I do however respect Scalia and he said, from what I have heard, that secession was not allowed in the way it was carried out but I need to take the time to find his full opinion on it.

One other thing. Don't get me started on religion, I will eat you alive. One good reason we do not discuss it here, we have sharks here and more than one fellow thinking he knew something was disabused of that notion back in the day when we allowed it.
 

Andersonh1

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Which is why morality and history have such an uneasy relationship. History for the most part is the story of men doing rather distasteful things in order to have domination over other men, take their labor, land, women, wealth and so on and put lipstick on it to justify it. One can look at the lipstick of secession or one can look at the reality of it.

Morality is selectively applied to Civil War history as far as I can see.
 

jgoodguy

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Morality is selectively applied to Civil War history as far as I can see.

I think you see too much. OTOH defending the actions of bunch of yahoos, using force and deception to lead their fellow citizens into a bloody war to keep men in bondage takes a special skill set. Can be done and I have see it done well, but not with lost cause stuff.
 

cash

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As to the process the article mentions. Each state did not consent to the other states entry as would be the case after the first 13 formed the Union. Still confused a bit on that. Need more reading on the We the People referring to the Nation and not States.

Thanks for the reply

Each state did consent. Congress had to pass a law saying a new state was part of the United States.
 

Rebforever

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Which is why morality and history have such an uneasy relationship. History for the most part is the story of men doing rather distasteful things in order to have domination over other men, take their labor, land, women, wealth and so on and put lipstick on it to justify it. One can look at the lipstick of secession or one can look at the reality of it.
Personally, I accept historical facts such as those I have furnished you. Just because there were threats about the 3 times I have listed, I am more interested to know why there wasn't a direct law written into the Constitution.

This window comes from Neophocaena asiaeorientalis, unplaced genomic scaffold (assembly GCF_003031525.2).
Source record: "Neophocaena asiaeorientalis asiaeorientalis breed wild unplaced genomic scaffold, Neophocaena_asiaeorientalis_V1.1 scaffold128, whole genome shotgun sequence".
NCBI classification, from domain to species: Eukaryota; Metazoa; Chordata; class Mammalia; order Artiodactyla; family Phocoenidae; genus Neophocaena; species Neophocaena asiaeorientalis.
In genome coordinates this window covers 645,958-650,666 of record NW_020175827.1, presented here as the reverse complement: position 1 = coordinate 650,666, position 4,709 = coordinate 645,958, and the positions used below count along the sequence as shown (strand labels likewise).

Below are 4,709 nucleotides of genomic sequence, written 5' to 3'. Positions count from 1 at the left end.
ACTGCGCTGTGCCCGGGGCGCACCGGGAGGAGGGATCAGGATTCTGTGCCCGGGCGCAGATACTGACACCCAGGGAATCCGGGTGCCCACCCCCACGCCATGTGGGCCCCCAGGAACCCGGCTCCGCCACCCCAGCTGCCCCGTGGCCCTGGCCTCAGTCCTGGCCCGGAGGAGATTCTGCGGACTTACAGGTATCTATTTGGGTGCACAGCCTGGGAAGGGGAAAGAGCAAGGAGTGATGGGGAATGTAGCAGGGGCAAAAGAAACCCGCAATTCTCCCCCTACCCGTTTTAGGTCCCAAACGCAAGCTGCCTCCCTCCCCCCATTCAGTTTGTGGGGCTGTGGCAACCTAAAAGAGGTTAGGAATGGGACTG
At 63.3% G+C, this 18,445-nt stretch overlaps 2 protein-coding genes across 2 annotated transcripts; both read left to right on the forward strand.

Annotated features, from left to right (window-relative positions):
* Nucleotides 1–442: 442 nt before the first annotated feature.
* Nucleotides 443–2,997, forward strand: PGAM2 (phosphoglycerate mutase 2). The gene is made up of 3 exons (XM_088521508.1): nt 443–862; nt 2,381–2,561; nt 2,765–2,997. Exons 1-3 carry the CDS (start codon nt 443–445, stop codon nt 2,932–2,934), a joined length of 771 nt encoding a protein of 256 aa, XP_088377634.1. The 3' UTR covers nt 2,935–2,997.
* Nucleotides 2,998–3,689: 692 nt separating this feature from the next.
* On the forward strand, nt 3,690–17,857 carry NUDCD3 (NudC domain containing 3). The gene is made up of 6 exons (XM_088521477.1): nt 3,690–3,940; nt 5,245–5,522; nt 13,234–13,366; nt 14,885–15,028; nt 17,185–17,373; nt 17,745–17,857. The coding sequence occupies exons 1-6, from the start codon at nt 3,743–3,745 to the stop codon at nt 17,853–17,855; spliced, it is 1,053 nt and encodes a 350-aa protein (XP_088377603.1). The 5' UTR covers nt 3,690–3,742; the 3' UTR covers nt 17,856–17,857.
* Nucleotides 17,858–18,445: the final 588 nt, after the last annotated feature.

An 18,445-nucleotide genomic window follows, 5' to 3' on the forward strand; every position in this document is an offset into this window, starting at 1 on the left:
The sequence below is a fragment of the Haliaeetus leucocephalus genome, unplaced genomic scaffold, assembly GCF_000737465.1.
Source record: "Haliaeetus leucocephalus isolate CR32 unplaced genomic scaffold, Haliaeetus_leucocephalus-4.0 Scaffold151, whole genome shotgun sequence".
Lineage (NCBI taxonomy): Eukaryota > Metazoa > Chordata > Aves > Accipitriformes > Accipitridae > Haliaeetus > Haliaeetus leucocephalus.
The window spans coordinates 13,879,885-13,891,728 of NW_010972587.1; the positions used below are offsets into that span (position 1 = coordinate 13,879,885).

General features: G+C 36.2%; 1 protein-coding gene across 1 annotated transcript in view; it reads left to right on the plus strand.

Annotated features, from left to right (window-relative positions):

I admire your ability to furnish information. I just don't have the time it takes so I attempt to keep answers short if I can.

thanks,
Marshall
 

Rebforever

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I think you see too much. OTOH defending the actions of bunch of yahoos, using force and deception to lead their fellow citizens into a bloody war to keep men in bondage takes a special skill set. Can be done and I have see it done well, but not with lost cause stuff.
Excuse me? They bloody war didn't start over keeping men in bondage.
It started, and you already know this, over secession. And the South was fighting to keep what they already had protected by the Constitution.
 

Andersonh1

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I think you see too much. OTOH defending the actions of bunch of yahoos, using force and deception to lead their fellow citizens into a bloody war to keep men in bondage takes a special skill set.

That's quite a misrepresentation of what actually happened. Or at the very least, far too broadly applied. There were, without any doubt, leaders who acted out of principle on both sides. Therein lies the tragedy.
 

jgoodguy

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Excuse me? They bloody war didn't start over keeping men in bondage.
It started, and you already know this, over secession. And the South was fighting to keep what they already had protected by the Constitution.

South was fighting to keep what they already had protected by the Constitution = fighting for the constitutional(CSA Constitution) right to own slaves = keeping men in bondage.
 

jgoodguy

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Personally, I accept historical facts such as those I have furnished you. Just because there were threats about the 3 times I have listed, I am more interested to know why there wasn't a direct law written into the Constitution.

I admire your ability to furnish information. I just don't have the time it takes so I attempt to keep answers short if I can.

thanks,
Marshall

I admire your brevity as opposed to other authors.

The short answer is that unilateral secession, as practiced in the 1860-61 was non consensual . If you believe that non consensual activities in a relationship are acceptable, then I suppose that is a position.